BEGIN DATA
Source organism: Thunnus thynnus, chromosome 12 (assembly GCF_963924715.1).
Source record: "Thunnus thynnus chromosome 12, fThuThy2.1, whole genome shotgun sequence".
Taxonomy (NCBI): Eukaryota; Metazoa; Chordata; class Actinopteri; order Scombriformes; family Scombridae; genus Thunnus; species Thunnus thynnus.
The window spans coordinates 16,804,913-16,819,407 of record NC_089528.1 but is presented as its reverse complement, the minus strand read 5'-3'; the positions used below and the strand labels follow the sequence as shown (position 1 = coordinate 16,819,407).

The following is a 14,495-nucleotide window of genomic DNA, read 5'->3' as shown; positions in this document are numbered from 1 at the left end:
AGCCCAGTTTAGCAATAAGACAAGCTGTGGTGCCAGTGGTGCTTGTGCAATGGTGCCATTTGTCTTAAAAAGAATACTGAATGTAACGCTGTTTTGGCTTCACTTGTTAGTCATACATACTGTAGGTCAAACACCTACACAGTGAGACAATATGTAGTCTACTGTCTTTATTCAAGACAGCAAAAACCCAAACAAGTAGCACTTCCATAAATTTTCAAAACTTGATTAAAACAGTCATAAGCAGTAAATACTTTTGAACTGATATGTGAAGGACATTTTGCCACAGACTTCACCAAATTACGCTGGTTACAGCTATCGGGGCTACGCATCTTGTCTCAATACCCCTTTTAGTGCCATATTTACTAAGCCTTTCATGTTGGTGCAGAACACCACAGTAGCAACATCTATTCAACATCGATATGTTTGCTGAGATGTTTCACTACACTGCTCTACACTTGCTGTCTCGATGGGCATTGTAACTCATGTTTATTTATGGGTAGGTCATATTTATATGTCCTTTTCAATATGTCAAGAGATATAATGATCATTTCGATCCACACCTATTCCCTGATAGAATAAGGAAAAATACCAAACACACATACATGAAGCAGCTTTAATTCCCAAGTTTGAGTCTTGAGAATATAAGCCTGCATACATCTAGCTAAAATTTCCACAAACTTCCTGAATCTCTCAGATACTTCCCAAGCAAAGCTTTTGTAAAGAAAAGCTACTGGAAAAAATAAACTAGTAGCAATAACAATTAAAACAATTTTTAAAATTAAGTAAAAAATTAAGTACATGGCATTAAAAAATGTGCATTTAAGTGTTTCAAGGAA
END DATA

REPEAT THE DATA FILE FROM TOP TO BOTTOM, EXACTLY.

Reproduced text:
Source organism: Thunnus thynnus, chromosome 12 (assembly GCF_963924715.1).
Source record: "Thunnus thynnus chromosome 12, fThuThy2.1, whole genome shotgun sequence".
Taxonomy (NCBI): Eukaryota; Metazoa; Chordata; class Actinopteri; order Scombriformes; family Scombridae; genus Thunnus; species Thunnus thynnus.
The window spans coordinates 16,804,913-16,819,407 of record NC_089528.1 but is presented as its reverse complement, the minus strand read 5'-3'; the positions used below and the strand labels follow the sequence as shown (position 1 = coordinate 16,819,407).

The following is a 14,495-nucleotide window of genomic DNA, read 5'->3' as shown; positions in this document are numbered from 1 at the left end:
AGCCCAGTTTAGCAATAAGACAAGCTGTGGTGCCAGTGGTGCTTGTGCAATGGTGCCATTTGTCTTAAAAAGAATACTGAATGTAACGCTGTTTTGGCTTCACTTGTTAGTCATACATACTGTAGGTCAAACACCTACACAGTGAGACAATATGTAGTCTACTGTCTTTATTCAAGACAGCAAAAACCCAAACAAGTAGCACTTCCATAAATTTTCAAAACTTGATTAAAACAGTCATAAGCAGTAAATACTTTTGAACTGATATGTGAAGGACATTTTGCCACAGACTTCACCAAATTACGCTGGTTACAGCTATCGGGGCTACGCATCTTGTCTCAATACCCCTTTTAGTGCCATATTTACTAAGCCTTTCATGTTGGTGCAGAACACCACAGTAGCAACATCTATTCAACATCGATATGTTTGCTGAGATGTTTCACTACACTGCTCTACACTTGCTGTCTCGATGGGCATTGTAACTCATGTTTATTTATGGGTAGGTCATATTTATATGTCCTTTTCAATATGTCAAGAGATATAATGATCATTTCGATCCACACCTATTCCCTGATAGAATAAGGAAAAATACCAAACACACATACATGAAGCAGCTTTAATTCCCAAGTTTGAGTCTTGAGAATATAAGCCTGCATACATCTAGCTAAAATTTCCACAAACTTCCTGAATCTCTCAGATACTTCCCAAGCAAAGCTTTTGTAAAGAAAAGCTACTGGAAAAAATAAACTAGTAGCAATAACAATTAAAACAATTTTTAAAATTAAGTAAAAAATTAAGTACATGGCATTAAAAAATGTGCATTTAAGTGTTTCAAGGAA